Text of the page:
Number 2 on that list - Yemen. War-torn and suffering untold horrors, Yemen reports to have nearly 53 firearms per 100 civilians. Less than half than the ‘greatest nation on Earth.’
One final statistic from that survey - “Using data from several different sources, at the end of 2017 there were approximately 857 million civilian-held firearms in the world’s 230 countries and territories.” Almost 50% of all global civilian-held firearms are in the United States, which represents less than 5% of the global human population.
To say there is no correlation between the number of guns in America and the extraordinary number of mass shootings is reminiscent of the tobacco and lung cancer (lack of scientific) correlation propaganda from decades ago.
Recommendations for how to address mass shootings are not new. And yes, this particular mass shooting may have occurred regardless of universal background checks, universal mental health care, a complete assault weapon ban and an end to the gun show loophole. Absent more ‘radical’ gun buyback programs and regular youth mental health screenings or a transformative cultural reckoning (e.g. reversing the 2nd Amendment similar to how the 21st Amendment nullified the ‘noble experiment’ prohibiting alcohol), mass shootings are here to stay in the United States. But the sheer number and utter devastation caused by mass shootings need not be so severe. And every single politician in Washington, D.C. knows it.
Dearth of political will:
Last night prior to the Golden State Warriors playing the Dallas Mavericks in Dallas, Texas in Game 4 of the NBA Western Conference Finals, Steve Kerr spoke honestly of what millions feel:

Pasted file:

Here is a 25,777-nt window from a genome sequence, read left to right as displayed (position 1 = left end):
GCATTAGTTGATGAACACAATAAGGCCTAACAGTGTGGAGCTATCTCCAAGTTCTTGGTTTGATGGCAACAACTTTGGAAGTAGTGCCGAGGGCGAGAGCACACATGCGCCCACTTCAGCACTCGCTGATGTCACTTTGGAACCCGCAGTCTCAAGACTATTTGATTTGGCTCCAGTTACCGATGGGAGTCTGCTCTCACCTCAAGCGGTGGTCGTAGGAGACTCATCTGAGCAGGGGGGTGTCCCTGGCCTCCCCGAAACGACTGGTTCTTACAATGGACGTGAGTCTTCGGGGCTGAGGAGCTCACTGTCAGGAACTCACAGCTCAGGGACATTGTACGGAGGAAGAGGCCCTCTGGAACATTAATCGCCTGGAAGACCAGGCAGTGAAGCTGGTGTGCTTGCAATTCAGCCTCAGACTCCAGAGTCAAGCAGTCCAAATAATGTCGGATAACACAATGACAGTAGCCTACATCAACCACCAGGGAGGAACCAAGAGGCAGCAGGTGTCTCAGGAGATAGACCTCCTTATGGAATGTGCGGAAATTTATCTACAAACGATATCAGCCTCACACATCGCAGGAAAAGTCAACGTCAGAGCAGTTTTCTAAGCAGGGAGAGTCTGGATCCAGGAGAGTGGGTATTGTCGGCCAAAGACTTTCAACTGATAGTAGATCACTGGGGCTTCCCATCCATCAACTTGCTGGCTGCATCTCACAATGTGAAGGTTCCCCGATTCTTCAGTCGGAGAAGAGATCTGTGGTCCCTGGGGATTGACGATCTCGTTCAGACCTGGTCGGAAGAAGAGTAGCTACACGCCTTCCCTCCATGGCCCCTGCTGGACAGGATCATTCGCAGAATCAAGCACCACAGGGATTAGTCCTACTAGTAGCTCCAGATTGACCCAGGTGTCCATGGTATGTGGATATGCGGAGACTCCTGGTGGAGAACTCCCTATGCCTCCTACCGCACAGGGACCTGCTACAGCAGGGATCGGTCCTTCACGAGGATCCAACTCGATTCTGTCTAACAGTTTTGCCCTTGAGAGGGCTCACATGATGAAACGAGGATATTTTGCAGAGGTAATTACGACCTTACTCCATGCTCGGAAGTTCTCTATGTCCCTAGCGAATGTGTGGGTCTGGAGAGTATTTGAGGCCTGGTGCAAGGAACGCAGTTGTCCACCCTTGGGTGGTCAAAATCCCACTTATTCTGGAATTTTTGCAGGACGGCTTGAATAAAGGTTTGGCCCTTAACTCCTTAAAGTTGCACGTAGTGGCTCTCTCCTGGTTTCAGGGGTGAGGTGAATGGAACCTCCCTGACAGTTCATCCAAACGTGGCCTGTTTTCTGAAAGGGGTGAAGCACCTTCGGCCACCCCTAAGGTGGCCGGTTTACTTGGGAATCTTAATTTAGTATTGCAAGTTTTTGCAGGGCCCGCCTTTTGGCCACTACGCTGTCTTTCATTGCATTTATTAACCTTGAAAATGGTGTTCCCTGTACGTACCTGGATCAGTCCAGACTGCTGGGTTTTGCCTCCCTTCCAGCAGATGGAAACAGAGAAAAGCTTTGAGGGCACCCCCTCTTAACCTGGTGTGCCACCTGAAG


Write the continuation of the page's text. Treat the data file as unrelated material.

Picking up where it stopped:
Many since have echoed themes Coach Kerr spoke with such raw emotion:
In the 2nd most important set of games in an NBA season, this issue matters more. The game is irrelevant. The nation is killing itself.
Americans cannot afford to be numb to these horrors.
The federal government can and must act.
Words alone for an incessant horror that need not be is a cruelty committed by those in power.
For any Amendment to pass into law, two-thirds of the Senate need to vote Yea. And that happened in 1865 when slavery was abolished; it happened in 1919 when voting could no longer be denied based on sex; and it happened in 1933 when Congress realized the 18th Amendment banning alcohol was a mistake. An Amendment may not be needed to address mass shootings, but after the most divided moment America has ever witnessed - the Civil War which remains the bloodiest war in US history - bipartisan legislation was passed (repeatedly) to permanently address what are ultimately cultural issues. Human beings cannot and should never be allowed to own another human being. Women, by being born women, cannot be denied the rights afforded to male citizens. And though poverty, violence and corruption were and continue to be serious societal issues, the temperance movement did not address any substantively by pushing Congress to ban alcohol sales.
Today, any and all cultural issues serve to reinforce the positions of those in power because advocating partisan positions on wedge issues is incentivized and not heeding the needs of the public does not rouse fear among elected officials whose positions are supposed to be dependent on the public’s support.